"Fiction is obliged to stick to possibilities. Truth isn't." - Mark Twain
Reading is a lot of fun; I've always enjoyed doing it solely for the sake of the story. But since I've begun writing, reading has taken on a whole new level of meaning. Not only do I get to enjoy either a well-told story or a ballistics experiment, but now I also learn something about the craft. Even the books that end up denting my wall typically have something to teach me, albeit on the "don't do this" side of the edumacational process. Sometimes it's something small, while sometimes it's an eye-opening revelation instead.
Somewhere in the middle of that is my current experience. JJ McMoon (www.jjmcmoon.com) has been a friend of mine on Facebook for a while; we share several similarities. One of those is that we're both members of the James River Writers group, which is where we recently ran into each other. I was sitting at the bar talking to a couple of folks at the last Writers Wednesday event (held at the Capital Ale House because the beer is simply incredible there). Up walked somebody who looked familiar, except that he was tall. No, I mean really tall. Maybe it was the shortness of the stool that created my perspective, but--well, trust me, JJ is a tall, tall man.
He handed me a book. As, like, a gift, which doesn't happen all the time. I thanked him, he left, and I took my new copy of Lives home.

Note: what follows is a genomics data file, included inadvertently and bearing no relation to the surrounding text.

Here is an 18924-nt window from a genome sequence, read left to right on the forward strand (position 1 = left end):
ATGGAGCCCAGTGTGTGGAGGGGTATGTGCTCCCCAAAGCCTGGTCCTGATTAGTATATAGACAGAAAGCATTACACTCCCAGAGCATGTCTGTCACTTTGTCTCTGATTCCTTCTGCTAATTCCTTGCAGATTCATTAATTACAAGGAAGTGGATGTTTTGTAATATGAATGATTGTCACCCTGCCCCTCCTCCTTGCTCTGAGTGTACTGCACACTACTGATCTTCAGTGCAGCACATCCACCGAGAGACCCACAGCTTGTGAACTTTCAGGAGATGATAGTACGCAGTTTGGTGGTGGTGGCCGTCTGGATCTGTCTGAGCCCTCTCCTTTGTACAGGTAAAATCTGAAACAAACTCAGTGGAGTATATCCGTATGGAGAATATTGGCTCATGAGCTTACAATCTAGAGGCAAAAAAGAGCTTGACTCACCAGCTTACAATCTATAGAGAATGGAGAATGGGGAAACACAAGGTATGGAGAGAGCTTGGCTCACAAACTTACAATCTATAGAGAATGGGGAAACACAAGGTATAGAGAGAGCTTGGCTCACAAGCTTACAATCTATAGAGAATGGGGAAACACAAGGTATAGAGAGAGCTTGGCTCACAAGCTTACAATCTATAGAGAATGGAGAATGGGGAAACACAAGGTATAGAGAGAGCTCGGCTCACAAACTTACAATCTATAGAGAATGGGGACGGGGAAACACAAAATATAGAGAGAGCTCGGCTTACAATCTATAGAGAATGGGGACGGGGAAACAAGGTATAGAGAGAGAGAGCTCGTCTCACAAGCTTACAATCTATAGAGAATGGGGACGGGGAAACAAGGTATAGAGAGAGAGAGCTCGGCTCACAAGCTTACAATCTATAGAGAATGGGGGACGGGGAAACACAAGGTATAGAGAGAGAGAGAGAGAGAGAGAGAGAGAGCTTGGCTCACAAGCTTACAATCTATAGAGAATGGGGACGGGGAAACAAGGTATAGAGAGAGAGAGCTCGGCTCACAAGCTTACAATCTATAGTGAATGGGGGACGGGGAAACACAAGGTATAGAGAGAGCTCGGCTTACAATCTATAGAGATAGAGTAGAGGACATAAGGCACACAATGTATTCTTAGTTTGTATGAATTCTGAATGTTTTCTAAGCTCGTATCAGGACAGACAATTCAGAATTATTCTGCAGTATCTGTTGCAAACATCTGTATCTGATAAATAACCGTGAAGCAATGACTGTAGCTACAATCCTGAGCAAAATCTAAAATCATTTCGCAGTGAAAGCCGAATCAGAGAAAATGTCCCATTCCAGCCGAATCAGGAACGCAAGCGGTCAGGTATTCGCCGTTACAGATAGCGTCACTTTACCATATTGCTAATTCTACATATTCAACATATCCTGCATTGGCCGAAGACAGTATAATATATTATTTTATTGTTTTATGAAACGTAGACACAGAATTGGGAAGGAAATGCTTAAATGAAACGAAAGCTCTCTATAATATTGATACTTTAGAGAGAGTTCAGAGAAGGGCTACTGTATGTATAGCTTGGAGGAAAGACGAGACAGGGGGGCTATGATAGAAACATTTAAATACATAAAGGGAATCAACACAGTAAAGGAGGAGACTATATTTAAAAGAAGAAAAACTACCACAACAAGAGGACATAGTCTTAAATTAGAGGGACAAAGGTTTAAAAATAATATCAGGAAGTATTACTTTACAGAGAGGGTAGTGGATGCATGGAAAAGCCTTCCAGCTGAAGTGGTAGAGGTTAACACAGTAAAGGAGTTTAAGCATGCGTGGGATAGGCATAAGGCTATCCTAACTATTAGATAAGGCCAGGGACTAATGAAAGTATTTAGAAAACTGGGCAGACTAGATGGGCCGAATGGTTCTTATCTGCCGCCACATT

I have to say, here and now, that I very much like the book. I don't write reviews as a rule, but I'll be writing a review on this one once I get done reading it, just because I'm loving it so much. There's so much to like about it--it's engaging, with great character development. And--it's in first person and flips between present and past tense.
Now, I didn't think you could do that. At least, I didn't think it could be done well. First person is all well and good--it's a powerful mode of storytelling, in fact, and it's the POV I've chosen for my next set of stories. But present tense? Nah, I was pretty certain before this read, it's too easy to get bogged down in minutia, to lose focus on the story, when you tell it in present tense. As in, "I return from my haircut just in time to post my blog. I sit at my desk and hit the space bar to wake my computer up--there, there's the desktop. I start typing. Next I blah blah blah blah with blah blah for a blah blah...."
Sorry, that crap bores me too much to continue even pretending to write it. And I thought all first person present was like that.
I was wrong. At least, I was wrong that it couldn't be done. JJ does it quite effectively.
Back to reading, then. And learning. And, um, dissertationing, too. But only after I finish blogging.